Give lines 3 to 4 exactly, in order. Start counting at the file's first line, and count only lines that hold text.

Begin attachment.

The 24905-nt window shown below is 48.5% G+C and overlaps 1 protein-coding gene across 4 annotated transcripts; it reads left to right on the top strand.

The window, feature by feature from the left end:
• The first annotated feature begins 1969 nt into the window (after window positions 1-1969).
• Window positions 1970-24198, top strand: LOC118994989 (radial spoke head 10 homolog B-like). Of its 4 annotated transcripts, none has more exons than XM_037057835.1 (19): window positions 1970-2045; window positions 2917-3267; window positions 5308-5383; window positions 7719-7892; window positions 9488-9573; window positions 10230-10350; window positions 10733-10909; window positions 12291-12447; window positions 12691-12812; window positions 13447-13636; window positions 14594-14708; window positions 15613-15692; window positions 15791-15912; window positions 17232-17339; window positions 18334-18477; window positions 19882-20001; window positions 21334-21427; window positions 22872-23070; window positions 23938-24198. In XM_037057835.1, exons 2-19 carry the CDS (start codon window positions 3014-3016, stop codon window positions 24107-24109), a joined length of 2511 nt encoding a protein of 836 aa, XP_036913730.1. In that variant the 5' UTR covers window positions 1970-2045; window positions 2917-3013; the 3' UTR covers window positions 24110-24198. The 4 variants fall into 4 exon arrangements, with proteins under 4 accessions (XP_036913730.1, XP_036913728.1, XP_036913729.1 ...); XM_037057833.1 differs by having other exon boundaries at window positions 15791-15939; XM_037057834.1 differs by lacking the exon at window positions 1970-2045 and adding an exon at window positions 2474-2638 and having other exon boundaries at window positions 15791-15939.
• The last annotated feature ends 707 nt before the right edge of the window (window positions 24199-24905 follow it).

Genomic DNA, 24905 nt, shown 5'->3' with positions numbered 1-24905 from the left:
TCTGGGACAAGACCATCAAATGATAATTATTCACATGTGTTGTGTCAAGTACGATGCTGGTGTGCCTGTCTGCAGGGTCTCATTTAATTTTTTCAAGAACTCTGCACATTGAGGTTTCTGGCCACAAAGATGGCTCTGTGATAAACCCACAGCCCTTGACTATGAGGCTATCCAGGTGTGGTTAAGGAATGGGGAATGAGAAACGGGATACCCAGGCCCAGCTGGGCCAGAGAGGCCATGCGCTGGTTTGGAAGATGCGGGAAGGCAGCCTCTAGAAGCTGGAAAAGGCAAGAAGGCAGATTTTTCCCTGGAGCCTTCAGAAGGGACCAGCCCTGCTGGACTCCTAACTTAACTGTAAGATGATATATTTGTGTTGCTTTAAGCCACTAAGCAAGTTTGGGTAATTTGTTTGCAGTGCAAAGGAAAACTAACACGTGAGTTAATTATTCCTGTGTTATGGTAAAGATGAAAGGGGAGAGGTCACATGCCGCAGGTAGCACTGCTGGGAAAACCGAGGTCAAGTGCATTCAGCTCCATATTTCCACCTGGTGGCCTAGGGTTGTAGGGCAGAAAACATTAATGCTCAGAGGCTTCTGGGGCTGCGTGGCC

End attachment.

• The first annotated feature begins 1969 nt into the window (after window positions 1-1969).
• Window positions 1970-24198, top strand: LOC118994989 (radial spoke head 10 homolog B-like). Of its 4 annotated transcripts, none has more exons than XM_037057835.1 (19): window positions 1970-2045; window positions 2917-3267; window positions 5308-5383; window positions 7719-7892; window positions 9488-9573; window positions 10230-10350; window positions 10733-10909; window positions 12291-12447; window positions 12691-12812; window positions 13447-13636; window positions 14594-14708; window positions 15613-15692; window positions 15791-15912; window positions 17232-17339; window positions 18334-18477; window positions 19882-20001; window positions 21334-21427; window positions 22872-23070; window positions 23938-24198. In XM_037057835.1, exons 2-19 carry the CDS (start codon window positions 3014-3016, stop codon window positions 24107-24109), a joined length of 2511 nt encoding a protein of 836 aa, XP_036913730.1. In that variant the 5' UTR covers window positions 1970-2045; window positions 2917-3013; the 3' UTR covers window positions 24110-24198. The 4 variants fall into 4 exon arrangements, with proteins under 4 accessions (XP_036913730.1, XP_036913728.1, XP_036913729.1 ...); XM_037057833.1 differs by having other exon boundaries at window positions 15791-15939; XM_037057834.1 differs by lacking the exon at window positions 1970-2045 and adding an exon at window positions 2474-2638 and having other exon boundaries at window positions 15791-15939.